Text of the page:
Building on Children's Natural Curiosity
The Project Approach to Learning
Children learn when they are interested, when they can interact, question, connect, problem-solve, communicate and reflect.
The project approach is an investigation into real-world topics
Educators use observation and inquiry to identify what the children are interested in learning about. The learning takes place within a constructivist-based framework. That is; children construct their own knowledge with educators facilitating and guiding the process.
Phase 1: Make Plans
To better understand what children want to learn, a discussion takes place, questions are asked and information is recorded.
- Educator guides the children in determining what it is they want to learn about a specific topic.
- Educators inquire with children and document:
What they know?
What do they want to know?
Who can they ask?
- Children's responses guide the investigation.
Phase 2: Investigate
Together, the educator and children create an investigation plan. Inquiry-based learning takes place through many learning activities over the course of several weeks or even months.
- Field study opportunities are determined using the information the children provided on whom they might ask. This may be on-site or off-site.
- Surveys and questionnaires are created using the information provided by the children regarding what they want to know.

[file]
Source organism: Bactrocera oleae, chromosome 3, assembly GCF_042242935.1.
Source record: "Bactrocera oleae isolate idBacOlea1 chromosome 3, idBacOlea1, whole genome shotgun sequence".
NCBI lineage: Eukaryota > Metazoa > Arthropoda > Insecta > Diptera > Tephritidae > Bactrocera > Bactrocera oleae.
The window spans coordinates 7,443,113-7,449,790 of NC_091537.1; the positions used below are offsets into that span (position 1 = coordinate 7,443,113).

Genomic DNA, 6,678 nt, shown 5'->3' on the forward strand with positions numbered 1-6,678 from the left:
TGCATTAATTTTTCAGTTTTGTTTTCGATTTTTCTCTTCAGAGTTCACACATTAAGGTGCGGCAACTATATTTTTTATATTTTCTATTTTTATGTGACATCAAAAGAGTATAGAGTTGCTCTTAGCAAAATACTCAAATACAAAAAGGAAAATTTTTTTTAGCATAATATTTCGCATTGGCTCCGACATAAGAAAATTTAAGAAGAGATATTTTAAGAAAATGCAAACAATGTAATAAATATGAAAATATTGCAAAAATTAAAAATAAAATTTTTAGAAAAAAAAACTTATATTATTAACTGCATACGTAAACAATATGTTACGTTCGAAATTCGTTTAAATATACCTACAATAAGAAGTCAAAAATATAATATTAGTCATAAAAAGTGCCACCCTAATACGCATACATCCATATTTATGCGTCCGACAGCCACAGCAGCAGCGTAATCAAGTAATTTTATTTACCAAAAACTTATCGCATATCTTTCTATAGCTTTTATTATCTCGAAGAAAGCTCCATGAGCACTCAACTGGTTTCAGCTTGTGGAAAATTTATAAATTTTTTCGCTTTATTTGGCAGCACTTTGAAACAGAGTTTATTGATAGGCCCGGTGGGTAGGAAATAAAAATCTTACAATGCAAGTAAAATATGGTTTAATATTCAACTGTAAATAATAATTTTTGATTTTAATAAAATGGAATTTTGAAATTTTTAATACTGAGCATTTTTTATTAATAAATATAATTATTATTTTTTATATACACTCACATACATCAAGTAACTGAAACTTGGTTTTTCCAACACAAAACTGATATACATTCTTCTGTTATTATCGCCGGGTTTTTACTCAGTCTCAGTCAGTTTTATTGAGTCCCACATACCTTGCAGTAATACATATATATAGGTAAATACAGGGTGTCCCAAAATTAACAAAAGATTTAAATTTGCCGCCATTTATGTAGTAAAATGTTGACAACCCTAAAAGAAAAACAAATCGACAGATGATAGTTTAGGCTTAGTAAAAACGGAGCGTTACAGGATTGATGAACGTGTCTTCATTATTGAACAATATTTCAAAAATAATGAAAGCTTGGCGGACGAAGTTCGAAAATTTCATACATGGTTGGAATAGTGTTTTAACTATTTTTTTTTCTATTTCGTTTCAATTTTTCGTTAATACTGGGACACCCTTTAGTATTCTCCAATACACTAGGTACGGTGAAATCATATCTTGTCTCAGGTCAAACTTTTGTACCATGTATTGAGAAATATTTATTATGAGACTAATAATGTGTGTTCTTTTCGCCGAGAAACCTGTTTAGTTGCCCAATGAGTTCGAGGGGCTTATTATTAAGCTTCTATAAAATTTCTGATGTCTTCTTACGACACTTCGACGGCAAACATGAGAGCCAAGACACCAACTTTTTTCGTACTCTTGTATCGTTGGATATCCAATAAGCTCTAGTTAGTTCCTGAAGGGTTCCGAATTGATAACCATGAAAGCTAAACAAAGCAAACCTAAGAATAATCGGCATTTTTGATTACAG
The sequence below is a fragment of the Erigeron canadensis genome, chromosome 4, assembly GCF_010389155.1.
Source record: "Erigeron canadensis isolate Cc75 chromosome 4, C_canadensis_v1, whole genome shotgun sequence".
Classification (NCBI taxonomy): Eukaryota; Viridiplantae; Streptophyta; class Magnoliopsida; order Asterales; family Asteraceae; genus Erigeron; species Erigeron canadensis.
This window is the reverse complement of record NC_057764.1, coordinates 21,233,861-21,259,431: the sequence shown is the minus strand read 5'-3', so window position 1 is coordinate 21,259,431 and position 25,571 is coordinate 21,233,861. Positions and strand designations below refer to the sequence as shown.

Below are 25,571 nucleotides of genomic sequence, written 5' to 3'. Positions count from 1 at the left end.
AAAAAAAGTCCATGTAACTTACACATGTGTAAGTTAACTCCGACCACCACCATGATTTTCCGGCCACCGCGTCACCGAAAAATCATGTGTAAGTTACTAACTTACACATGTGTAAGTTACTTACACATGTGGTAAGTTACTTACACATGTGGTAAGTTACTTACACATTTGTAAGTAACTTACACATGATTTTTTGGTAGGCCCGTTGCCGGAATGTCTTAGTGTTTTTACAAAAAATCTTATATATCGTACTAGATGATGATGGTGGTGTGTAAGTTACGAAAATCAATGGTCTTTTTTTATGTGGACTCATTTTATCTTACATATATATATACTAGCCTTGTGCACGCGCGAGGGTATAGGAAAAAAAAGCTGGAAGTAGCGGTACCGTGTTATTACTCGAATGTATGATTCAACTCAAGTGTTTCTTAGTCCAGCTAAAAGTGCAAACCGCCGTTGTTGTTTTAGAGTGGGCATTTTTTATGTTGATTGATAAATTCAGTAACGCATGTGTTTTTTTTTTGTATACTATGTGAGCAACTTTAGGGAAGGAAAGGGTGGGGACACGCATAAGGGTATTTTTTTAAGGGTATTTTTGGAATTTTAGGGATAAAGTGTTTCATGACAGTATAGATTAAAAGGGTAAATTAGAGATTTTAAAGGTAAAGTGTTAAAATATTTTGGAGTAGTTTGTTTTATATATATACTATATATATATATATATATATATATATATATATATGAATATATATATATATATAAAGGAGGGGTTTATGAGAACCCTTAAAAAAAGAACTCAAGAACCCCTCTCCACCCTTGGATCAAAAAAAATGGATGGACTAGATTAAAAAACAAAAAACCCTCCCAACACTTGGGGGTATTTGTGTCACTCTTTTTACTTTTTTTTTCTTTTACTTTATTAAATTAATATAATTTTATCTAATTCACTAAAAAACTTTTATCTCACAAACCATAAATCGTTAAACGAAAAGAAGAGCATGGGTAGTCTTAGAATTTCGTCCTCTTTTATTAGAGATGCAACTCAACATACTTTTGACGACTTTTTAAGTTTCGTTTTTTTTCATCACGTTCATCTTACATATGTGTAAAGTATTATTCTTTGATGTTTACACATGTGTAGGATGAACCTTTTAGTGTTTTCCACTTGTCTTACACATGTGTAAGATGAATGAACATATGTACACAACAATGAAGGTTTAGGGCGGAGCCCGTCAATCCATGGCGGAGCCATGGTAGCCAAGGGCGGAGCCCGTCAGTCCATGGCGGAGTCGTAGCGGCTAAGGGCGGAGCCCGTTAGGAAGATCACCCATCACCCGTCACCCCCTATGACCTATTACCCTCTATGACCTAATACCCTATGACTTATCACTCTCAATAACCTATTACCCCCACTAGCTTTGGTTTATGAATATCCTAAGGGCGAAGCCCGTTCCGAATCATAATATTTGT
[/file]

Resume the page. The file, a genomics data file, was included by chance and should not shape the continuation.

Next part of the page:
- Books on the topic are provided and definitions of new words are discussed.
- Exploration and investigation takes place through learning experiences facilitated by the educator in the areas of Science, Technology, Engineering, Arts and Math (S.T.E.A.M)
- Learning concepts such as numbers, colours and alphabet are also easily implemented into this investigation style of learning.
Phase 3: Reflect
This is a time to celebrate accomplishments and to provide a summary of the project for families.
Through observation we know it's time to wrap up the project when ...
- Children's interest is dissipating
- When all the questions of what they want to know have been answered.
This phase of the project usually has a final activity with an invitation to parents to view the ...
- Project summary board showing the progression of learning that took place.
- Children's creations that came out of activities as part of the project.
- Social opporunity with educators and other parents to discuss individual learning and progress.